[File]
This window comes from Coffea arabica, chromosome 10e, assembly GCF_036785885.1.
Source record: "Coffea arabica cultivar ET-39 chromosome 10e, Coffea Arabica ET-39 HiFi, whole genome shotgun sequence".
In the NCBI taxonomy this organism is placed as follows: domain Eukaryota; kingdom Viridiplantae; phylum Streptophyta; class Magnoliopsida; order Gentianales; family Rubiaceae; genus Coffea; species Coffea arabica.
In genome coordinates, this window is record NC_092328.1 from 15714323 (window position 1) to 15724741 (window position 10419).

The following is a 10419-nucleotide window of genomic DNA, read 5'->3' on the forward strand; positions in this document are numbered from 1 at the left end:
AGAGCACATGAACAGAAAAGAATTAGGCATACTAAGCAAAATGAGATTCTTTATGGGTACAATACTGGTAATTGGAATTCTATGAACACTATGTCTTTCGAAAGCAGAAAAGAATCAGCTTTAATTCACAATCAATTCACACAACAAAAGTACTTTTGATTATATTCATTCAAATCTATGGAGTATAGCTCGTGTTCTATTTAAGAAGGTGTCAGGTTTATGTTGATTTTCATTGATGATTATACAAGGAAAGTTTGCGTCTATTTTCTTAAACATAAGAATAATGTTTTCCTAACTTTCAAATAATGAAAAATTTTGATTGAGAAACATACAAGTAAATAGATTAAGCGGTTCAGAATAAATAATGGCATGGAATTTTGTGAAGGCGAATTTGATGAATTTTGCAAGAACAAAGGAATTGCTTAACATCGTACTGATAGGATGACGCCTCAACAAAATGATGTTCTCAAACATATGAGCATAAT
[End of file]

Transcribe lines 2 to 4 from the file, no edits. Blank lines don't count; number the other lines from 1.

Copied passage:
Source record: "Coffea arabica cultivar ET-39 chromosome 10e, Coffea Arabica ET-39 HiFi, whole genome shotgun sequence".
In the NCBI taxonomy this organism is placed as follows: domain Eukaryota; kingdom Viridiplantae; phylum Streptophyta; class Magnoliopsida; order Gentianales; family Rubiaceae; genus Coffea; species Coffea arabica.
In genome coordinates, this window is record NC_092328.1 from 15714323 (window position 1) to 15724741 (window position 10419).